One of the great shifts, in our lifetime, has been away from confidence in government to something like a horror of government, at least in some quarters. I was a Wall Street guy all my life and thus a bit more conservative than many. I thought significant anti-government change made sense. BUT the pendulum has swung too far. The poor and the middle class are getting smacked around, badly, and the rich – or some of them, anyhow – have managed to convince everyone that the government is the enemy. Which – in the context of the present economy – is just not true. Obviously some companies are doing amazing and wonderful things for us all; we are blessed with an astonishing economic creativeness and energy, much of it sparked by the freedom to do stuff and make money! But others make dough by working the dark side. Especially in a couple of areas I care a lot about: nutrition and the environment. Too often, Big Food and Big Agriculture are beavering away to prevent sane controls and the regulation of bad stuff. The highly paid PR folks on the conservative side have people worrying about government thugs showing up in black helicopters. When the real worry is Big Food showing up, all smiles, on TV and in stores, with near toxic slop, to sicken us and our children. For money. Does Big Food do some good stuff? Of course. But not much. A shocking majority of their products – almost all their processed products and all soft drinks, including the mislabeled “sports drinks” – are awful damned bad. And the supplements industry is worse.
Corporate America wrote my paychecks all my life and is doing so now. So I’m not confused about the good they do, believe me. Nor do I undervalue the profit motive; I am a fervent capitalist. But they need to be watched and regulated. Because they can get too excited about dough and do serious harm. Sorry, but it is a topic I know from the inside.
This comes up because I just had lunch with a terrific guy, Tom Farley, M.D. who was Mike Bloomberg’s Commissioner of Health and a major force behind Bloomberg’s astonishingly successful fight to prohibit smoking in public places, outlaw trans-fats and force calorie labeling on fast food chains, so that consumers at least knew how much poison they were getting in each jumbo order of fries. He was also a leader in the still-pending war on criminally sweetened soft drinks and other junk food. As a result of these and other things, life expectancy went UP over three years during Bloomberg’s tenure…more than any other city in the country. Get Tom’s terrific new book, SAVING GOTHAM, it’s a beauty.
Those changes were achieved by a powerful and enlightened City government. No one else could have (or would have) done it. And the City did it in the teeth of fierce and sometimes unscrupulous business opposition. Interestingly, it was the Republican billionaire, Mayor Mike Bloomberg, who led the way. So it is a bit of a mixed message: The “government” did it, but led by the quintessential capitalist. But the message is still sound: some times it is only government that can effect important reforms. And too often, Corporate America is on the wrong side. In our excitement (the past 30 years) about shrinking government, we have forgotten that at one time, business did some rotten stuff (think sweat shops and child labor), and sometimes they still do (think strip mining, tobacco and fast food). We forget how important it is to exercise some level of control…something which only government can really do. Which is why the Koch brothers and what used to be called (by that other great Republican, Teddy Roosevelt) “malefactors of great wealth” hate government so much. They want to be left alone to pursue their ways, at our considerable expense. These are the folks who say that coal and oil are your friend and that climate change and emission control is nonsense. Good grief.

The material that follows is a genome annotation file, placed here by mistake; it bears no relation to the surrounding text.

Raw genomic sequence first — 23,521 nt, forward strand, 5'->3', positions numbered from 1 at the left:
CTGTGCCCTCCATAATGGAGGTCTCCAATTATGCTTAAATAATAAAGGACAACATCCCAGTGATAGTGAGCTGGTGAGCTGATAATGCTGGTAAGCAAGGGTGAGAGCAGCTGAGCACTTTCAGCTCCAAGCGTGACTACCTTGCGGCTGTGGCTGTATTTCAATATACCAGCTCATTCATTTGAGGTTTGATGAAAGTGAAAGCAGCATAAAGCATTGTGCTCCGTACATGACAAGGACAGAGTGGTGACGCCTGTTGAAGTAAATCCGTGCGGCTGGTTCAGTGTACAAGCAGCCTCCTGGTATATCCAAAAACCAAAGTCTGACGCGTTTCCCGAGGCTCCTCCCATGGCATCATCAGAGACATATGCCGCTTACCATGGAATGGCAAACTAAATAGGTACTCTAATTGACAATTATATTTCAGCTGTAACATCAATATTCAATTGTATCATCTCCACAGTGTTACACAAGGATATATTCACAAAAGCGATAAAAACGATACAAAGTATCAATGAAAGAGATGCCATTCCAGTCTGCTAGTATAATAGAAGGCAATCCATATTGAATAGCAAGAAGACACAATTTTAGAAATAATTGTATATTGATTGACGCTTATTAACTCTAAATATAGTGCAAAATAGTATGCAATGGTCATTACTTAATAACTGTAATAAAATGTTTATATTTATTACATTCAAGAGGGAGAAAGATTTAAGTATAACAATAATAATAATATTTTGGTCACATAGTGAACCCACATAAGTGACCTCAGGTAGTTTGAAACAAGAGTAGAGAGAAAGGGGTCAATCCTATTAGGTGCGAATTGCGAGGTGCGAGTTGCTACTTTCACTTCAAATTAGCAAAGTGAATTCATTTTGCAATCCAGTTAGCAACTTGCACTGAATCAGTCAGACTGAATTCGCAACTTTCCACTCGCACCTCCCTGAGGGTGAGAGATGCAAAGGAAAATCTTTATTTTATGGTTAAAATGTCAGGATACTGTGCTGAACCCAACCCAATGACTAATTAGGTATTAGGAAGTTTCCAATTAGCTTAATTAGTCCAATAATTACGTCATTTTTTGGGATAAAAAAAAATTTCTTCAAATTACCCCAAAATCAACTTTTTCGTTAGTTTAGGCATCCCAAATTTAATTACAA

What Tom Farley says, again and again, is that it was big tobacco and food companies which fought like steers to prevent those obviously necessary changes to promote health and save lives. In my talks I often say that some of my very closest friends ran big tobacco companies and big food companies (one Big Food CEO was in two of my weddings!). Wonderful people and their only flaw, I would go on to say, is they were willing to kill us for money. That’s a joke. But there’s enough truth in it to make it a grim joke. Look around! We are subsidizing the killers and killing the regulators, with corporate contributions. That’s bad policy. Hell, that’s corrupt.
There is a desperate need for profound behavioral change in this county…to finish the war on tobacco…to carry the fight against rotten food and obesity…to create movement-friendly environments. But the forces of greed. – which is a fair way to put it – are mighty strong. The only way we are going to achieve real and lasting change is to create a big enough popular movement (that’s you and me, kids) so that government gets interested. So interested that the rise above “contributions” which are really just bribes, to look after the public good. The other big push is to get the good guys in corporate America to weigh in on the side of the angels. Rotten food and idleness hurts profits just as much as it hurts individuals. Employee fitness should be True North for a well run corporation. There’s a fortune in it, no kidding! No topic for a blog, but do think about it. And get Tom’s terrific book.
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